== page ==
~Steve

93.
 
Re: Debate
Oct 3, 2004, 12:38
93.
Re: Debate Oct 3, 2004, 12:38
Oct 3, 2004, 12:38
 
Not gonna bother to take that one apart. Just be careful of buying into slanted over-simplifications. The spin is usually much easier to digest than the reality.

~Steve

91.
 
Re: Debate
Oct 2, 2004, 22:38
91.
Re: Debate Oct 2, 2004, 22:38
Oct 2, 2004, 22:38
 
and i have to say that lately i have been hearing a lot of extremely liberal folks have the sentiment: "bush is a dumbass, if you believe anything he says, you are a dumbass as well. only a moron would vote for him".

I think if you look a little deeper you'll find that many "liberals" have just become extremely frustrated with not only the conduct of Bush and Co., but the willingness of a portion of the population to cut them so much slack/turn a blind eye to what's going on.

i may not like everything about Bush - but i know who he is and what i'll be getting if he wins. what am i getting by voting for Kerry? i don't know yet...

And part of my point was that I think the Republicans have unfortunately made a lot of people not care to know about Kerry. People simply unconsciously adopt the opinion being constantly fed to them by the Bush campaign. Of course you know more about Bush, he's the incumbent. But look into Kerry, don't just stop at the impressions you receive about him from wherever. One reason I think he did so well in the debate, especially among independents, is that he had a chance to go head to head with Bush, and he laid out his opinions very articulately. Before people would just assume he had nothing worthwhile to say because of a vague (and negative) idea about him that they'd developed (again from hearing it every day ad infinitum) and not actually know any details. I just think, and apparently Bush does not agree, that it's important to be extremely critical, analytical, and careful both as a leader and as a citizen electing a leader. I've done my best to do so, and because of that I'm firmly in favor of Kerry.

~Steve

This comment was edited on Oct 2, 22:41.
89.
 
Re: Debate
Oct 2, 2004, 17:54
89.
Re: Debate Oct 2, 2004, 17:54
Oct 2, 2004, 17:54
 
So, you decide to vote for a candidate based on how much you like other people who support that candidate? Very logical.

EDIT: I still don't see why you can't understand the difference between attacking a person and a statement made by that person. In any case, my intention was not to make an ad hominem attack, I am just seriously irritated by the sentiment you expressed; I think it's entirely irrational and I think the fact that a significant number of people seem to buy into it is a direct result of the relentless and dirty tactics employed by the Bush campaign.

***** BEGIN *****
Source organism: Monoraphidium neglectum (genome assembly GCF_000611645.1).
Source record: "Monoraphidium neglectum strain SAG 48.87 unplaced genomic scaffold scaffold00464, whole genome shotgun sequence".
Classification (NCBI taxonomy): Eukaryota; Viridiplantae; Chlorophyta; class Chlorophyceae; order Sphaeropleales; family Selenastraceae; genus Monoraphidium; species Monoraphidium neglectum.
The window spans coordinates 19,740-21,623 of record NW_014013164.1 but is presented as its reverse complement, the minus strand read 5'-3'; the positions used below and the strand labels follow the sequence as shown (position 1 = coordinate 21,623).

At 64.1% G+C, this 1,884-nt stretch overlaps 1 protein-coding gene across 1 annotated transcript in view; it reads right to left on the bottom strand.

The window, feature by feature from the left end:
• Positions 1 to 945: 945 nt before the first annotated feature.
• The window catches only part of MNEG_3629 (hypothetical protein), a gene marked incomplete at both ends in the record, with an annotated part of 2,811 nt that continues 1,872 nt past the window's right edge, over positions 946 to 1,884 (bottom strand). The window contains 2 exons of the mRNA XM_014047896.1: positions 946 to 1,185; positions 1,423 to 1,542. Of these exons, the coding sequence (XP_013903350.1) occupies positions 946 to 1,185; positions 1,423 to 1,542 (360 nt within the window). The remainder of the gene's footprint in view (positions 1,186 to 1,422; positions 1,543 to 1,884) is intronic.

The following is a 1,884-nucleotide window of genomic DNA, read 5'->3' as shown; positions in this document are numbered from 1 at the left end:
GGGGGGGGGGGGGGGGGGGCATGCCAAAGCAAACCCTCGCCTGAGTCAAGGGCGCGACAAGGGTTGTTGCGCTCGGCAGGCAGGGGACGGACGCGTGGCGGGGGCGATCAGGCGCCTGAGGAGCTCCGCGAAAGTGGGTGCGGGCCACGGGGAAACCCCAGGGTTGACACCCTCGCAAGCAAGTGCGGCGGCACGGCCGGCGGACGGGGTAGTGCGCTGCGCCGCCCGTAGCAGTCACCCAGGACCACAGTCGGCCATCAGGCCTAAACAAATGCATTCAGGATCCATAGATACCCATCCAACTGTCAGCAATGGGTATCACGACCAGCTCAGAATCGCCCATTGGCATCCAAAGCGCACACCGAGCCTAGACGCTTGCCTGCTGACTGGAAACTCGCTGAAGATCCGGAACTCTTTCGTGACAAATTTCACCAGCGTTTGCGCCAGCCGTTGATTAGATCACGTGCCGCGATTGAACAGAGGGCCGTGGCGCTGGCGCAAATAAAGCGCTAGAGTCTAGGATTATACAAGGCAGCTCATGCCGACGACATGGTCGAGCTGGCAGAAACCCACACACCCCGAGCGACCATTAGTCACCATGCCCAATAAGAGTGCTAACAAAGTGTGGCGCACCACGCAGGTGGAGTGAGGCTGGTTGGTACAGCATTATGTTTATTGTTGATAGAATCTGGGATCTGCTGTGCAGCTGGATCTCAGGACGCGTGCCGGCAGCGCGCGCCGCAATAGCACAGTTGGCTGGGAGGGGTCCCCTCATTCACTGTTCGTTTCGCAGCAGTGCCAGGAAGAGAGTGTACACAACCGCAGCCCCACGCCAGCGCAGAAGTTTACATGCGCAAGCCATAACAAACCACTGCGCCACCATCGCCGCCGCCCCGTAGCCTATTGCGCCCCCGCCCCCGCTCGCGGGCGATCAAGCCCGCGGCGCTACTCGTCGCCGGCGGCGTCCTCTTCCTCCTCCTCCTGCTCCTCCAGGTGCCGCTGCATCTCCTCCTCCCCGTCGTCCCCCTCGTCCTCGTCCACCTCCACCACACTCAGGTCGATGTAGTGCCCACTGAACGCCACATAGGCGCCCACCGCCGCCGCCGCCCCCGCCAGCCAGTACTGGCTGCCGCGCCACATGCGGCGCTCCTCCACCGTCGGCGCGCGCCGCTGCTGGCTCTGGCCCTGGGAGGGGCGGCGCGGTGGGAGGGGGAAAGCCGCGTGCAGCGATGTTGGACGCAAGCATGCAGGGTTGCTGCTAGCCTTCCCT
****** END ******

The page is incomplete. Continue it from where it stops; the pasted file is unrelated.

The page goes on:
But like I said the first time, it wasn't meant to be personal. Have a nice day.

~Steve

This comment was edited on Oct 2, 17:58.
87.
 
Re: Debate
Oct 2, 2004, 14:35
87.
Re: Debate Oct 2, 2004, 14:35
Oct 2, 2004, 14:35
 
so calling me stupid is not insulting?

I didn't call you stupid, for fuck's sake, but I'm about ready to. Yes, I think the particular point you made was stupid, and I've explained why. If you need to halt a discussion and digress into some ridiculous meta-argument every time someone thinks one of your points is stupid, you shouldn't bother in the first place.

Your analogy is irrelevant, you're continuing to misconstrue my comment, and frankly I couldn't care less at this point. You're not being mature, you're being overly sensitive and self-victimizing. This was a discussion about the election until you had to make it about yourself with this silly display. Get over it.

~Steve

This comment was edited on Oct 2, 14:36.
84.
 
Re: Debate
Oct 2, 2004, 14:04
84.
Re: Debate Oct 2, 2004, 14:04
Oct 2, 2004, 14:04
 
Sigh, stfu. I didn't insult you at all, I told you I think that particular line of argument is bewilderingly stupid. Spare me the bullshit strawmen about not allowing your opinions.

~Steve

82.
 
Re: Debate
Oct 2, 2004, 13:25
82.
Re: Debate Oct 2, 2004, 13:25
Oct 2, 2004, 13:25
 
What's so difficult with it?

Because we know what we're getting, and we know it's a defective product. Bush's concept of good leadership is unwavering hubris and lack of critical analysis, which is an idiotic way to lead. Knowing what you're getting is in no way a good argument in support of Bush, despite the fact that it's exactly what Rove and Co. are hoping that we'll think.

I don't think Kerry is more intelligent, just a much better public speaker. There's a big difference.

Yes, he's obviously a better public speaker, and no, that doesn't necessarily mean he's more intelligent, but I still think it's pretty clear that he is. Bush's attitudes reek of intentional arrogance and ignorance.

~Steve

This comment was edited on Oct 2, 13:29.
321 Comments. 17 pages. Viewing page 9.
Newer [  1  2  3  4  5  6  7  8  9  10  11  12  13  14  15  16  17  ] Older